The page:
Do farm signs mislead customers? What else are we missing?

New Zealand road sign warning of a "cattl...
Cattle guard – grid of metal bars covering a hollow or hole dug in a roadway, intended to prevent the passage of livestock while allowing vehicles, etc. to pass unhindered. Not an armed person. (Photo credit: Wikipedia)

One of the first things noted when I began my blogging efforts back in 2009, was the fact that so much is taken for granted in the way of knowledge and experiences when sharing my story of ranch life.

Over the past few years, I have received so many questions asking me to explain what a term, phrase, or object is. I often take it for granted that everyone else know what that object is used for, simply because I have used it my entire life. This is so true, that the subject of my most popular blog posts is often a simple explanation of things used or referred to frequently in farm or ranch life.

Last month the Illinois Farm Bureau blog, ILFB.org, explained such a situation. A 2010 survey of 1,109 Illinois residents found “those surveyed believed 54 percent of farms were owned by corporations based on what they had seen on TV, commercials, and signs along farm fields.”  Could farm crop variety signs be misleading?

For many involved in agriculture, we recognize these road-side signs as displaying the different crop varieties planted. It provides a simple, easy to identify visual of how different varieties of crops are performing. However, to many non-farm customers, these signs may be perceived differently. IFB found that many see the signs as displaying the owner of the farms, often as mega-corporations instead of family operations.

Here is a blog post that describes 4 reasons farmers select different crop varieties each year.

One Illinois family took charge to fix this problem by adding some personalization to their road-side signs.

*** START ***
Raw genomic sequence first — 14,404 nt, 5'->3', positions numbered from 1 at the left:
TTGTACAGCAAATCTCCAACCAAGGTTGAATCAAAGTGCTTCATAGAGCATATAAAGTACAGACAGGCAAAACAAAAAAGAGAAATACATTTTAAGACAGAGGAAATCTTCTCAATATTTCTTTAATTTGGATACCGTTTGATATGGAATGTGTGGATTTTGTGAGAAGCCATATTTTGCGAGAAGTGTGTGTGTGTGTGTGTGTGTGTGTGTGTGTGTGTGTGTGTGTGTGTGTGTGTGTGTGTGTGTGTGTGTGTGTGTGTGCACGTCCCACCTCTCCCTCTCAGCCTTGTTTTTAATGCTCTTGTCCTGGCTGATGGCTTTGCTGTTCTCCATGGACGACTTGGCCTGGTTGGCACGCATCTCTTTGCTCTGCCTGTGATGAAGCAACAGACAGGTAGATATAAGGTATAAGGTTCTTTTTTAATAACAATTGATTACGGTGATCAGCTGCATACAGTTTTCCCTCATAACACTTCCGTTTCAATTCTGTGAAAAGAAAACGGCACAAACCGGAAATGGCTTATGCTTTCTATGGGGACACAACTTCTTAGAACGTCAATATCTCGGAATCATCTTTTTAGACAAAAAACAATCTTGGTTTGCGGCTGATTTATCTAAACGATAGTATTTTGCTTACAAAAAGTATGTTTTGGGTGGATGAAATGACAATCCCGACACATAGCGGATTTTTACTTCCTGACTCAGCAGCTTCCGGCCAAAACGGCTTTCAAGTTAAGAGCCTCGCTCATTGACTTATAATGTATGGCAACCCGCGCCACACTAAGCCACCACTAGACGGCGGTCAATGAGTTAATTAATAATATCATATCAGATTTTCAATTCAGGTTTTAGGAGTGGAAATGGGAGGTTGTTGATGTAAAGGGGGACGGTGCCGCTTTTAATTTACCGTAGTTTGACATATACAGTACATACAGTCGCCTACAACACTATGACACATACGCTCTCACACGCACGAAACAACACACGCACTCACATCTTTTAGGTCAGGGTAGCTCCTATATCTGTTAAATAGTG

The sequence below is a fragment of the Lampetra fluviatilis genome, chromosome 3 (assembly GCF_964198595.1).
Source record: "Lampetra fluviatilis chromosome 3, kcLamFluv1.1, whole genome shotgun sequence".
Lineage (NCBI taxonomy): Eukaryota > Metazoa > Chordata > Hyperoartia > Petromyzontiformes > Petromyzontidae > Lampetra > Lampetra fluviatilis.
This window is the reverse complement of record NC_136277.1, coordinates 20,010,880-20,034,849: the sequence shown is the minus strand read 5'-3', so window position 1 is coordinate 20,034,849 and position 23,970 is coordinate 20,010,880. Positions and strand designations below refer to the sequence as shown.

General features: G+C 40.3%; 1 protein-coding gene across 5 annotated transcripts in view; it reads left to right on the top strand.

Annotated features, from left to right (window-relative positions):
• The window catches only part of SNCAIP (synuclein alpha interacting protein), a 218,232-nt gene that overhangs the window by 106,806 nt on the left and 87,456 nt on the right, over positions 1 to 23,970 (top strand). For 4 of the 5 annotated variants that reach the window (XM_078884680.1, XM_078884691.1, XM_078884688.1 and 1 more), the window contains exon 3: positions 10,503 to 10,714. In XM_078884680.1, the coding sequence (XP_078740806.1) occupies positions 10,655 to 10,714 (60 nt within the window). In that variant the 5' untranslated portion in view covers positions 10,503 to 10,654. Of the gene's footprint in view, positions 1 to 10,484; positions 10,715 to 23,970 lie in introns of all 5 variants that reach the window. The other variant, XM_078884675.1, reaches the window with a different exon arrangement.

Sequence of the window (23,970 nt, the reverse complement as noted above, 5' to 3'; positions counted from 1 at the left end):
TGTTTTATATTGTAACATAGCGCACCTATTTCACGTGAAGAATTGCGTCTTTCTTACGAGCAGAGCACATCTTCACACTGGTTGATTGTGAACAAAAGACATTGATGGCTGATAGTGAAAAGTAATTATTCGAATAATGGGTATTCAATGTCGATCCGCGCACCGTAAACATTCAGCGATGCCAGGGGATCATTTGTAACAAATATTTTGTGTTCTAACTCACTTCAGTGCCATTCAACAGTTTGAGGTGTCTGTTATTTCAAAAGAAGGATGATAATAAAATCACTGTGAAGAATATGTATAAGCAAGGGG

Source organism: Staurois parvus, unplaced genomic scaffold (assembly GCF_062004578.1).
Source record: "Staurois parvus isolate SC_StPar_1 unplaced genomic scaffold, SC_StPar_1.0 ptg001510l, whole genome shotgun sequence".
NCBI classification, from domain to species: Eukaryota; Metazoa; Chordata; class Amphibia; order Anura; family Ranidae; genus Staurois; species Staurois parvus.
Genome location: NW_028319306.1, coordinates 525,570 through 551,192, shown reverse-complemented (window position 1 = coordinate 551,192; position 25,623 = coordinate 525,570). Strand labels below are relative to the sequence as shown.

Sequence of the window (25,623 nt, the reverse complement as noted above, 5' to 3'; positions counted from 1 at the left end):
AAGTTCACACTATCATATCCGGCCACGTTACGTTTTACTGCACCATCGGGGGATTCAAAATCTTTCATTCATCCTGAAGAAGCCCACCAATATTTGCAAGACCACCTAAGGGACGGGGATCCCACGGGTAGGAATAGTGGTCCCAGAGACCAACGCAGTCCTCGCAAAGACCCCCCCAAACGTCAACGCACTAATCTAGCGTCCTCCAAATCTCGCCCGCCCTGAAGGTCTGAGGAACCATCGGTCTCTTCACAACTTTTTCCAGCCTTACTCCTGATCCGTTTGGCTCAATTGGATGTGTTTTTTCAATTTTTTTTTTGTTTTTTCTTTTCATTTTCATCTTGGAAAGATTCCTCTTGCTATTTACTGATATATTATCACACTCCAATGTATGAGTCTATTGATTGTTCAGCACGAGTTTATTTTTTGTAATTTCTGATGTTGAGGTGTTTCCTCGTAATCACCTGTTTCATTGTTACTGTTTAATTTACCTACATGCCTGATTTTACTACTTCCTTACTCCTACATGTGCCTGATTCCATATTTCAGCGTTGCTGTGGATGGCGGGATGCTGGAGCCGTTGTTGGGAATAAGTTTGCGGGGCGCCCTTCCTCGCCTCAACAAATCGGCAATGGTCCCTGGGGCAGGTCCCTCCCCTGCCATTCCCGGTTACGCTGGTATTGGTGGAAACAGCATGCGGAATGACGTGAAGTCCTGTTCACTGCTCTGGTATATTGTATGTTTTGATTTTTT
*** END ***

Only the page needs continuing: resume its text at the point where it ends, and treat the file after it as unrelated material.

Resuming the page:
Photo Credit: Illinois Farm Bureau blog

What farm terms, signs, objects, or practices do we take for granted and assume everyone else understands their meaning?

Next time you’re explaining your work on the farm, or trying to think of a new blog post topic, remember to explain some of the simple things or ask your audience to make sure they understand what it is your discussing.

Another example of how communication is a two-way street.

“We have two ears and one mouth so that we can listen twice as much as we speak.” — Epictetus

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9 Comments

  1. I’ve head people make speculations about what the variety signs in fields mean; usually I just explain that there are lots of different types of seeds out there that grow into corn that has different strengths and weaknesses. I’ve even compared research plots to finding the right variety of flower for a garden. Sometimes it’s just a matter of finding the analogy or vocab that fits the listeners’ experience and understanding.

    Ag doesn’t have to be confusing or difficult to understand. It just takes patience and understanding, to work alongside people who aren’t as exposed to it as we are. Great post, Ryan! Thanks so much for writing it.

  2. I wonder if by signs, especially in the dairy part of Illinois, they mean farm signs like the one we have in front of our dairy with Dean Foods on it and the farm name?
    Maybe I should snap a picture of the sign and ask people.

  3. Your blog post just reminded me of the song “Sign, Sign, Everywhere a Sign” by the Five Man Electrical Band….it is about 40 years ago that it became popular but if you listen to it reminds of now. Too many signs and/or people cannot read or the signs are confusing 🙂

  4. Oh how true! We were friends with a couple from Florida. They owned a small orange grove. My husband tried to explain that he was a “farm drainage contractor” from Ohio. They didn’t understand what that was. The only “tile” they knew was the tile used to decorate homes, such as floor tile or bathroom wall tile. Boy, were they surprised when they learned that farm tile is long plastic tubes put under ground to drain farm fields. They couldn’t imagine putting floor tile, wall tile, etc. under ground.

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